LMS railcars

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The London Midland and Scottish Railway (LMS) introduced a number of railcars to service between 1933 and 1939. Most were single units but one was a three-car articulated set.

Single units[edit]

The LMS bought three four-wheel diesel railcars from Leyland in 1933. They were numbered 29950–29952 in the multiple unit section of th LMS carriage number series. Each had a 95 hp (71 kW) diesel engine. After trials between Preston and Carlisle they worked from Blackburn to Spring Vale and Clitheroe and subsequently at Hamilton Central in Lanarkshire. They passed to British Railways when the LMS was nationalised. BR withdrew them in 1951, so they never received TOPS classification.

An Armstrong Whitworth diesel-electric railcar operated a luxury 12-seat express service on the LMS for two weeks in 1933 between London and Castle Bromwich near Birmingham in connection with a British Industries Fair. This car, with body work by Cravens which incorporated a kitchen, was powered by a standard Armstrong-Saurer 250 bhp engine.

Articulated unit[edit]

LMS 80000–80002
In service 1939
Manufacturer London, Midland and Scottish Railway
Built at Derby Carriage and Wagon Works
Constructed 1938
Number built 1 set (3 cars)
Number scrapped All
Fleet numbers 80000–80002
Capacity 24 first-class
138 third-class
Operator(s) London, Midland and Scottish Railway
Depot(s) Bedford
Specifications
Train length 182 ft 0 in (55.47 m)
Car length Centre: 52 ft 0 in (15.85 m),
Outer:64 ft 0 in (19.51 m)
Articulated sections Three
Weight 73 long tons (74 t; 82 short tons)
Prime mover(s) Six 125 hp (93 kW) engines (2 per car)
Power output 750 hp (559 kW)
UIC classification 1A′A1′+1A′A1′+1A′A1′
Track gauge 4 ft 8 12 in (1,435 mm)

In 1937 the LMS decided to produce a more modern diesel train for itself. This was a three-car articulated railcar that was outshopped from Derby Carriage and Wagon Works in 1939. The cars were numbered 80000, 80001 and 80002.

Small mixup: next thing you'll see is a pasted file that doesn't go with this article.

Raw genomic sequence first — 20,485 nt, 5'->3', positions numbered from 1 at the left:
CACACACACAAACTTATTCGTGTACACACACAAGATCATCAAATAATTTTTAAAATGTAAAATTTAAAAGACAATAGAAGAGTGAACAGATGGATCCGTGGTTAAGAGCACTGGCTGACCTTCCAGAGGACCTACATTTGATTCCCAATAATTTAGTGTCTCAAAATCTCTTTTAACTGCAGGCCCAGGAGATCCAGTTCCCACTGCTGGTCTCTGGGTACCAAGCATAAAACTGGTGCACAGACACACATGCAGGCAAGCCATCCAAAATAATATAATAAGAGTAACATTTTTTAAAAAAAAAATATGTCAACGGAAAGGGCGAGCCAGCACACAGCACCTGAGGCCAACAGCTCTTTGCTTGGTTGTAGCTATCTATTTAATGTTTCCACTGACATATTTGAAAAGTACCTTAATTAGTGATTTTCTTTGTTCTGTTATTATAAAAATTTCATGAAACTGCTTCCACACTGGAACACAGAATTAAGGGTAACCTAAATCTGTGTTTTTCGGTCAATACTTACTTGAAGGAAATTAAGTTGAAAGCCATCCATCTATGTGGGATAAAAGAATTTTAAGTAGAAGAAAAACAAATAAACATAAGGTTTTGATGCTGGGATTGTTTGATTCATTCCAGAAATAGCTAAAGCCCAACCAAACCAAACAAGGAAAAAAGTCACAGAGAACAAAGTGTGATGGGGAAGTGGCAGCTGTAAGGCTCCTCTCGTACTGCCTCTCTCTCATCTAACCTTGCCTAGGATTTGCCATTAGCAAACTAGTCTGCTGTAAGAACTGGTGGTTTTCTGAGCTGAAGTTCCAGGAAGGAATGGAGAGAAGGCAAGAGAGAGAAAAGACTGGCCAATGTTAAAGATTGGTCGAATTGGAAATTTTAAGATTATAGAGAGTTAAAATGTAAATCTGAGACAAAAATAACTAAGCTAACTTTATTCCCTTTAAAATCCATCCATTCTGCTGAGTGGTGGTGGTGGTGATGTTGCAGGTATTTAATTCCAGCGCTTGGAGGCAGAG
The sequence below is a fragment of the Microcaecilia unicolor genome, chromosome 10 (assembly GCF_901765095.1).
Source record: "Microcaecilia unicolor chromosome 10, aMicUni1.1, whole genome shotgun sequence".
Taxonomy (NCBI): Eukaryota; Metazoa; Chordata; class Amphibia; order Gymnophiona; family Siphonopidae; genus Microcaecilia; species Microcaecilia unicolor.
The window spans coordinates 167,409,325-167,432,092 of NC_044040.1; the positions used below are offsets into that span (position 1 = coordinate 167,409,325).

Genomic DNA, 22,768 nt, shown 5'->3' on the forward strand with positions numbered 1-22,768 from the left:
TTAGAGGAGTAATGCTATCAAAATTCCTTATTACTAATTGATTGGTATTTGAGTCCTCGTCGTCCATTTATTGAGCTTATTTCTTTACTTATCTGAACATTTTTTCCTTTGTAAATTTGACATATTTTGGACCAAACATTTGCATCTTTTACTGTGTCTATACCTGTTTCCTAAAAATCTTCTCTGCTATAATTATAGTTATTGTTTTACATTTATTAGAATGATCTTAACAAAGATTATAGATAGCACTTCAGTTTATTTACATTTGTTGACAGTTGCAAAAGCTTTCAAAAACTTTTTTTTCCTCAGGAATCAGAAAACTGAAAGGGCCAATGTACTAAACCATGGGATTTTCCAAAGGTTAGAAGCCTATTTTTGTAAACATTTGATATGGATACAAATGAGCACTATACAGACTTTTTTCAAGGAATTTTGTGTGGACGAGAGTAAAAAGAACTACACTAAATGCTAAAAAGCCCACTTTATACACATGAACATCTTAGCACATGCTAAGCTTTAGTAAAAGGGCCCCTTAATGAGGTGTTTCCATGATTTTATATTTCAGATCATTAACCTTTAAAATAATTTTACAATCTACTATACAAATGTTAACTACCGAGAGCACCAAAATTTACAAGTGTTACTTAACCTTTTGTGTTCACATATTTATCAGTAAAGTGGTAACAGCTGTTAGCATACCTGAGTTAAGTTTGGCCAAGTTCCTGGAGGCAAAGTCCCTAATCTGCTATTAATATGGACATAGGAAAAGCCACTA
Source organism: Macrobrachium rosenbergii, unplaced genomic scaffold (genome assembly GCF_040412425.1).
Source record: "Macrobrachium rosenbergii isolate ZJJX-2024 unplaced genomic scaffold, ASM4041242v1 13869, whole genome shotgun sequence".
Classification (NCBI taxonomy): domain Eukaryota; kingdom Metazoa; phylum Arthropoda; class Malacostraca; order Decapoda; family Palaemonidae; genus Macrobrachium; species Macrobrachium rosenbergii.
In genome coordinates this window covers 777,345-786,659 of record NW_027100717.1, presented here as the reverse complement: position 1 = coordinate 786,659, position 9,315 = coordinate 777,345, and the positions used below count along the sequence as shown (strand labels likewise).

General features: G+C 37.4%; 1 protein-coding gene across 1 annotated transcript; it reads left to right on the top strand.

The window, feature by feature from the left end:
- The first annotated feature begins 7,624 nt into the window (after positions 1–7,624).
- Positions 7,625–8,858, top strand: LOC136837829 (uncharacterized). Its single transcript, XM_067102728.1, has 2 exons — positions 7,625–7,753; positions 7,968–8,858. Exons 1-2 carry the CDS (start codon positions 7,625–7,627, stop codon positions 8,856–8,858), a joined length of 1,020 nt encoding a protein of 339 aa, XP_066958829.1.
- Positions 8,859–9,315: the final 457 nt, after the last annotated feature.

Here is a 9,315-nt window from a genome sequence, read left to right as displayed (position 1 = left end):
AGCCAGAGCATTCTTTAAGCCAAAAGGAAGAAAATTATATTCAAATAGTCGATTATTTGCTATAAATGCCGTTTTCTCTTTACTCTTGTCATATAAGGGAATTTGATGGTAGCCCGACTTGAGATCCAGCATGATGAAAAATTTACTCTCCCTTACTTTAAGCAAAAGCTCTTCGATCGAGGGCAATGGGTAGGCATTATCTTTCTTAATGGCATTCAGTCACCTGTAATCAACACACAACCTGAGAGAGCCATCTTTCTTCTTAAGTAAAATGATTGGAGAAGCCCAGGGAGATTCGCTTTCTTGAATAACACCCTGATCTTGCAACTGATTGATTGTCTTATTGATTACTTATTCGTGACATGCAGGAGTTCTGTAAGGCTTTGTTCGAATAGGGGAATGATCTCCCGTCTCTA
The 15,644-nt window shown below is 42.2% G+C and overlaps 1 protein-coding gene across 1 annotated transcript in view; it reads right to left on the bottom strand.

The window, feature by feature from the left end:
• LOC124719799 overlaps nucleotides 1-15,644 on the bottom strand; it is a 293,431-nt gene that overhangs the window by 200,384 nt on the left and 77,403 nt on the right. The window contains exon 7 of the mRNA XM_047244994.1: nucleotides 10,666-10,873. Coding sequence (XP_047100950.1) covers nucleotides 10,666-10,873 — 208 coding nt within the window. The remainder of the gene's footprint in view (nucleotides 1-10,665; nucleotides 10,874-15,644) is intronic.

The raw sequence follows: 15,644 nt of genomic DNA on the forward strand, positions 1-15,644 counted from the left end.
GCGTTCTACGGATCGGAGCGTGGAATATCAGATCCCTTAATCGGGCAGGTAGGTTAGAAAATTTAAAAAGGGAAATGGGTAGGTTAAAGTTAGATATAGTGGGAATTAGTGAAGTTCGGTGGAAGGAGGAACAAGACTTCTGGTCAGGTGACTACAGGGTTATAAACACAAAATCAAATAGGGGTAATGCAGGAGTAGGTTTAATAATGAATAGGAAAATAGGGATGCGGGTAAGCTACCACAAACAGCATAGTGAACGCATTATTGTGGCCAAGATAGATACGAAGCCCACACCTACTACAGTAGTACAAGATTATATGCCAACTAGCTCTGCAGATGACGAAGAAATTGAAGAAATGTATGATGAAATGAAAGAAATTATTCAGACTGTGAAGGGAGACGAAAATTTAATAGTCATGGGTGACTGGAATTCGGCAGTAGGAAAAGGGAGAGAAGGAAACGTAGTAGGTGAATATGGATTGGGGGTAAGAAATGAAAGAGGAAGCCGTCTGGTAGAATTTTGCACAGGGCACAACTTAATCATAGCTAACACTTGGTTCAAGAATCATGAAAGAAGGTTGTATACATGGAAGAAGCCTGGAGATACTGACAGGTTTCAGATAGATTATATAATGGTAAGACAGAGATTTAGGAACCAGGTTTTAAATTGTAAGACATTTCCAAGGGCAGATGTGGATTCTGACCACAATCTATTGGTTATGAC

The streamlined three-car train was a single articulated unit; the two outer coaches were each 64 ft (19.51 m) long and rested on a centre coach that was 52 ft (15.85 m) long. The articulation was an idea that had been already taken up by Sir William Stanier for some locomotive hauled stock.

Mechanically the train was a development of railcars that had entered service from 1933 on the LMS Northern Counties Committee's (NCC) lines in Northern Ireland, using an identical arrangement of in-line powertrain as NCC railcars Nos. 2–4. Under each coach were two vertically mounted Leyland 125 bhp (93 kW) diesel engines driving the inner axle of each bogie through a Lysholm-Smith torque converter. There were six engines for the three-car set which gave a total power of 750 bhp (559 kW). The whole unit weighed 73 long tons, so this yielded a power/weight ratio of slightly more than 10 bhp/ton which provided a main line standard of performance with a maximum speed of 75 mph (121 km/h).

It worked first on the Varsity Line between Oxford Rewley Road and Cambridge, and then on St PancrasNottingham services. A second unit was planned but never built. 80000–80001–80002 was withdrawn on the outbreak of World War II in 1939, stored, and never re-entered passenger service.

Overhead line maintenance train[edit]

In 1949 BR converted the articulated unit to a two-car set for overhead line maintenance. The centre car was removed and the number of engines in the set reduced to two. The driving cabs were given flat ends. To enable engineering staff to work on the overhead cables the roofs of the two coaches were flattened, creating a work space 130 feet (40 m) long and 5 feet 4 inches (1.63 m) wide. Between the two cars a manually-operated lift was installed that could be raised to 6 feet (1.8 m) above roof level.[1]

One coach was converted into a workshop with all passenger seats removed and workbench facilities installed. The other coach was converted into staff accommodation with lockers, cooking, washing facilities and a WC, and 12 seats with tables as a mess saloon.[1] An old 30 feet (9.1 m) coach was converted to carry 2,000 feet (610 m) of overhead wire and attached to the unit as a trailer. Portable floodlights for night work were installed in the two coaches and in the trailer.[2]

The unit worked on the Manchester – Altrincham line. TIt was moved to Longsight Depot in 1959 and taken out of service shortly afterwards. It still existed in a derelict state as late as 1967.

The design may be seen as a step in the development of post-war British Railways diesel multiple units (DMU) such as the Derby Lightweight units, at least as far the powertrain is concerned.

See also[edit]

References[edit]

  1. ^ a b Raymond 1949, p. 185.
  2. ^ Raymond 1949, p. 186.

Sources[edit]

  • Flanagan, Colm (2003). Diesel Dawn. Newtownards: Colourpoint Books. ISBN 1-904242-08-1. 
  • Kidner, RW (1958). The Development of the Railcar. Lingfield: Oakwood Press. 
  • Mann, RH (1963). Diesel Rail Cars (An Introduction). Draughtsmen's and Allied Technicians' Association. 
  • Raymond, RJ, ed. (December 1949). "The L.M.R. Overhead Construction Vehicle". Railways. London: Railway World. 10 (116): 185–186.